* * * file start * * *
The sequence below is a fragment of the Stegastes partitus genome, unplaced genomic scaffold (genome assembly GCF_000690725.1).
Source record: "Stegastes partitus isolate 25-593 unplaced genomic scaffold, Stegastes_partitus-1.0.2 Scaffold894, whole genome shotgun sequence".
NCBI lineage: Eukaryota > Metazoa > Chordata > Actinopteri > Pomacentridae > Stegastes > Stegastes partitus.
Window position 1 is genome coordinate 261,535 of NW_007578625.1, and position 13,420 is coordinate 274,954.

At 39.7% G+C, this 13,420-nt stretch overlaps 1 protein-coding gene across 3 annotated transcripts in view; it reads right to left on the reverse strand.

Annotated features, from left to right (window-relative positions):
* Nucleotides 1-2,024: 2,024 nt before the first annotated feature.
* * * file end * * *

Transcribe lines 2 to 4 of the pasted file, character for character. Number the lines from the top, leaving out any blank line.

Source record: "Stegastes partitus isolate 25-593 unplaced genomic scaffold, Stegastes_partitus-1.0.2 Scaffold894, whole genome shotgun sequence".
NCBI lineage: Eukaryota > Metazoa > Chordata > Actinopteri > Pomacentridae > Stegastes > Stegastes partitus.
Window position 1 is genome coordinate 261,535 of NW_007578625.1, and position 13,420 is coordinate 274,954.